The towers were all built according to a standard design. For such tall buildings they had very shallow foundations, some going down only about 0.5 metres, or 1.5 ft, below the ground. The circumference at the base and the thickness of the circular wall varied little. Diameters, doors and windows were also designed according to a uniform plan. This suggests that most of the towers were erected by teams of builders who travelled from one monastery to another.
Only one tower, that on Scattery Island, has its door at ground level. Most doors are at least three metres (9 ft) off the ground, for security reasons. The door was entered by a rope ladder, which could be drawn up into the tower in time of danger, as from Viking raiders. This made the tower a virtually impregnable repository of such monastic valuables as chalices, reliquaries and books. But fire was a hazard, for though the walls and roof were made of stone, the floors and ladders inside were wooden. If the interior was set alight, the stone walls would act as a chimney. Escape would then be impossible for those trapped inside since the windows were too narrow for anyone to escape through.
Most towers have seven floors or storeys, with a small window on four of the middle ones. The top floor normally has four windows, usually facing the cardinal points. These served as look-outs, from which the approach of Vikings could be detected in good time. The bell calling the faithful to their religious duties was also rung from the top floor.
Design and decoration
Nearly all the caps on the thirteen complete towers still surviving were partly or wholly reset in modern times. The cap on the tower of Glendalough, Co. Wicklow, regarded as the finest round tower of all, was replaced in 1876. Battlements were later added to some towers, like those in Cloyne and Kilkenny. A few towers, such as that in Timahoe, Co. Laois, all have decorative carving on their doors. The finished tower at Devenish in lower Lough Erne is unique in having a human head carved over each of its four top windows.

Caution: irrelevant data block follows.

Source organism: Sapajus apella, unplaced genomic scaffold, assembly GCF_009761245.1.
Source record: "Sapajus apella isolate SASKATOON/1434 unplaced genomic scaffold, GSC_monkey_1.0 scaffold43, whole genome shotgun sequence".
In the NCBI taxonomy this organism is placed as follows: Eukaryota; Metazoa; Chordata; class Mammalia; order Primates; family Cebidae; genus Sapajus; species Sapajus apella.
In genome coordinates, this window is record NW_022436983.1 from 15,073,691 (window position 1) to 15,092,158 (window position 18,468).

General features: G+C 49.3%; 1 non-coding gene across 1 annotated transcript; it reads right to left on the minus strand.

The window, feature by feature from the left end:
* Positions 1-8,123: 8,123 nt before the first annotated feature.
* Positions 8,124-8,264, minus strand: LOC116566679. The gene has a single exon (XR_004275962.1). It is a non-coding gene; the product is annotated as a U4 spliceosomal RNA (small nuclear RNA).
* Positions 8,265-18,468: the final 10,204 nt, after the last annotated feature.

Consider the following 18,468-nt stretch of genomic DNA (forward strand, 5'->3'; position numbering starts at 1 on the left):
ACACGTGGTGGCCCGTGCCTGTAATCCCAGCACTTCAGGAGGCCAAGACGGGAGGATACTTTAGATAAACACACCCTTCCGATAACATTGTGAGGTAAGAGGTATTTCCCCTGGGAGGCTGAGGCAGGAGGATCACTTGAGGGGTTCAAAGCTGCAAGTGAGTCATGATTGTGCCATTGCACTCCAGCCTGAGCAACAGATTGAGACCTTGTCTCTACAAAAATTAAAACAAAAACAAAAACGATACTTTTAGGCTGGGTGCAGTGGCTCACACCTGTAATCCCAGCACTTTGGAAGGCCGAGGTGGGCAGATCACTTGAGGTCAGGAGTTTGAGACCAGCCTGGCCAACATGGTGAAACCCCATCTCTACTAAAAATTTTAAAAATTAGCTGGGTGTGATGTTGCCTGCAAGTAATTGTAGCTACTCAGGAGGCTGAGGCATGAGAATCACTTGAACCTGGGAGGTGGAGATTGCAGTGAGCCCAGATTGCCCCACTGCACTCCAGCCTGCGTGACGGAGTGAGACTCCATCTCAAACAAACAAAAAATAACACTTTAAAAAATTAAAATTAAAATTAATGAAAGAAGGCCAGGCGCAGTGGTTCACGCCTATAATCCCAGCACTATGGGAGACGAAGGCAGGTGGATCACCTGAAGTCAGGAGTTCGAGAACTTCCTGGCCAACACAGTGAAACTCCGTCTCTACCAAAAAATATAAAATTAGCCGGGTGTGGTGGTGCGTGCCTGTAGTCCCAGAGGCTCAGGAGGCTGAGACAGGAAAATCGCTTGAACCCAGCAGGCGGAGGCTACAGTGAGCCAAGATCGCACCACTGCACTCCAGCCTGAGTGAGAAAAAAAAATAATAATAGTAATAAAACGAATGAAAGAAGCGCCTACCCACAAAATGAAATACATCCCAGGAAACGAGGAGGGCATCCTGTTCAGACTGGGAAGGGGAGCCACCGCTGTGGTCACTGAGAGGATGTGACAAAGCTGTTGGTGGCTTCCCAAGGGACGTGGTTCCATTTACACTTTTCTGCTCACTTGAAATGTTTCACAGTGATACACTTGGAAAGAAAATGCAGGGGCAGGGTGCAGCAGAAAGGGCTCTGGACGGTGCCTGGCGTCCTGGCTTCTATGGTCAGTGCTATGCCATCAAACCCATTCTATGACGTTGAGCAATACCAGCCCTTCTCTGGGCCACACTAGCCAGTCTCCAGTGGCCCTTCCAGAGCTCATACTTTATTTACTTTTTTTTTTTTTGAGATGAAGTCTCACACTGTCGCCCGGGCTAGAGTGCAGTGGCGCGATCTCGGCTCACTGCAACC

Two other towers are also unique in different ways. Probably the most photographed, if not the most beautiful, of all the towers is the one on a hillside overlooking the strand at Ardmore, Co. Waterford. It is unique in having three string courses encircling it outside like belts. And the tower at Kinneigh, near Bandon, Co. Cork, is the only one whose lower part, for six metres from the ground, is hexagonal in design.
Some towers are magnificently situated, like those at Glendalough, at Drumcliff (in the shadow of Ben Bulben, Co. Sligo), at Aghadoe (commanding a panoramic view of the lakes of Killarney), and on top of the Rock of Cashel, though this one is somewhat overshadowed by the cathedral built beside it in the 13th century.
A few towers – such as those at Armoy, Co. Antrim, and at Drumbo, overlooking the Lagan Valley south of Belfast – are in village churchyards. Some, like those at Meelick, near Swinford, Co. Mayo, and at Monasterboice, north of Drogheda, are in the heart of the country. More, such as those in Antrim, Clones and Roscrea are in the centre of towns, while two, at Clondalkin and Swords, are in the suburbs of Dublin city.
And besides the sixty-five towers in Ireland, there are three other Irish round towers that were built by Irish monks abroad. One is at Peel in the Isle of Man and the other two are at Abernethy and Brechin in eastern Scotland.
This article first appeared in The Word , a Divine Word Missionary Publication.